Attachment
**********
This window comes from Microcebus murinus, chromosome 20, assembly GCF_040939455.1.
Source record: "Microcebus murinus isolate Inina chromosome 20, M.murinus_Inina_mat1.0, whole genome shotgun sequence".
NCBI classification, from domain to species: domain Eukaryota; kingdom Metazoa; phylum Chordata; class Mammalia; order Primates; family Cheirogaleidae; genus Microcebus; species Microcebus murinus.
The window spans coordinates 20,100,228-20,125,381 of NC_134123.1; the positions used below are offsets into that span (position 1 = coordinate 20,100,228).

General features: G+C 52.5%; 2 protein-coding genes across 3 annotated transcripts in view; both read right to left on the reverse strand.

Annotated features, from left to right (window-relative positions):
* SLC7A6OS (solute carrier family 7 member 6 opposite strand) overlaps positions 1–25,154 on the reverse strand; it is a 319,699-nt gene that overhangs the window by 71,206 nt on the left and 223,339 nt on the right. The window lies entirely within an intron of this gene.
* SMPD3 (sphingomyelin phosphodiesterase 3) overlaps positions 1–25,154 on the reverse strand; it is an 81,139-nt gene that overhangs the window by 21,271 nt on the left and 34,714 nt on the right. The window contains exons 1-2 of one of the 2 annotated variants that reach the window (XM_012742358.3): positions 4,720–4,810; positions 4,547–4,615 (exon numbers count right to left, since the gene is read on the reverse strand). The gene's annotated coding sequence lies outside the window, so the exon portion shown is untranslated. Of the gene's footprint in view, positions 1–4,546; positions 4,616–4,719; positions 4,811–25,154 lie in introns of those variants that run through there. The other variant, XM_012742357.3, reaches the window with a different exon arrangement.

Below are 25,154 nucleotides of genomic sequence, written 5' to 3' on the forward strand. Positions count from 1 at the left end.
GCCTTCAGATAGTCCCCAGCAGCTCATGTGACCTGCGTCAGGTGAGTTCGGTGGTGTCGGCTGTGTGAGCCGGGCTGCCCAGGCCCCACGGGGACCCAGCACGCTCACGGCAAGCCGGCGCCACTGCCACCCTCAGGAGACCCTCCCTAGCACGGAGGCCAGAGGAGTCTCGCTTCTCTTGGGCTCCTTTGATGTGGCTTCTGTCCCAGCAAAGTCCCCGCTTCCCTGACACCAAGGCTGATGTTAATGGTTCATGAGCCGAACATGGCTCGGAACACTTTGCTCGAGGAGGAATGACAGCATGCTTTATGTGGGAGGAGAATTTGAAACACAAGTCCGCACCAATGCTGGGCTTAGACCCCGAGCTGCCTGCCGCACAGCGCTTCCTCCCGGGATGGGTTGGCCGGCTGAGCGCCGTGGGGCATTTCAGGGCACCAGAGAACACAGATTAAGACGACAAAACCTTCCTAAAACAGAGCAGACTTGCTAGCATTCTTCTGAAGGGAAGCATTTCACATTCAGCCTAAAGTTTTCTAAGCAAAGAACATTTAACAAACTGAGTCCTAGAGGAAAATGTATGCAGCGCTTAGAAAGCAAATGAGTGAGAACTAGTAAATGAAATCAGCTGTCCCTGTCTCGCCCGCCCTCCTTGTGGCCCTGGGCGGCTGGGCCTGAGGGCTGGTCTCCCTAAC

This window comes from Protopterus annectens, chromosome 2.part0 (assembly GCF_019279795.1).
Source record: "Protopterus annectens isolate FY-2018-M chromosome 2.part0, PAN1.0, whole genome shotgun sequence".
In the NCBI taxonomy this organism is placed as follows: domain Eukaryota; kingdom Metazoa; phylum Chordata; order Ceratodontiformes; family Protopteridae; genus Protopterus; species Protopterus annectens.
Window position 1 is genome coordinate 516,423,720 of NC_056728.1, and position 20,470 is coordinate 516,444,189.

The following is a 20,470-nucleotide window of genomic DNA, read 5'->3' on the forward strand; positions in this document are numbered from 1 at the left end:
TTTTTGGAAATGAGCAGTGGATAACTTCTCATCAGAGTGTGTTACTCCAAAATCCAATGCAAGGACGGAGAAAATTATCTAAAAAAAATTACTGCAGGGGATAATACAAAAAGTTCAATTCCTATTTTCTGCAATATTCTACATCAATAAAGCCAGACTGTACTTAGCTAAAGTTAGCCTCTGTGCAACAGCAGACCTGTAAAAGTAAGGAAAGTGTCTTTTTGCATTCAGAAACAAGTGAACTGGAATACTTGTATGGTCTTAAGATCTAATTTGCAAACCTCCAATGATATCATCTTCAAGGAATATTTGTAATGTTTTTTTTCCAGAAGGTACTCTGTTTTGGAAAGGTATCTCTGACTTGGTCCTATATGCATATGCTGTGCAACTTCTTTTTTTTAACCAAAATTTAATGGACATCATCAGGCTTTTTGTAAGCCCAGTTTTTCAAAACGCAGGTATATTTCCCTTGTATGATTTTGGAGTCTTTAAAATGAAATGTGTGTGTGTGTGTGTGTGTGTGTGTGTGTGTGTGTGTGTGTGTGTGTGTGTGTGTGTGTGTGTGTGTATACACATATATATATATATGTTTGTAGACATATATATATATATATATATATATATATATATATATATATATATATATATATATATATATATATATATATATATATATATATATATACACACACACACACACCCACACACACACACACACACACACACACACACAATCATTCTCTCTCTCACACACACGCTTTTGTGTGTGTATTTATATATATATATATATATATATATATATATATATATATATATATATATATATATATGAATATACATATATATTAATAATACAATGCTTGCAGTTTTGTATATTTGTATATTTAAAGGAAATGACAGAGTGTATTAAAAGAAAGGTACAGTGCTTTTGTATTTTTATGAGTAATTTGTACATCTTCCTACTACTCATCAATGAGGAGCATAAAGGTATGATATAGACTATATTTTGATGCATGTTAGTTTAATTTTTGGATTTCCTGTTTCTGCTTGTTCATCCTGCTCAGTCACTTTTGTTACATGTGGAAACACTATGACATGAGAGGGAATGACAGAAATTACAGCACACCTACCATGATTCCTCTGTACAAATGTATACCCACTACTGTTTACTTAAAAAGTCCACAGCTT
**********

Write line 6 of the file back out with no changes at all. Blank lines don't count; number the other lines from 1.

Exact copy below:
Annotated features, from left to right (window-relative positions):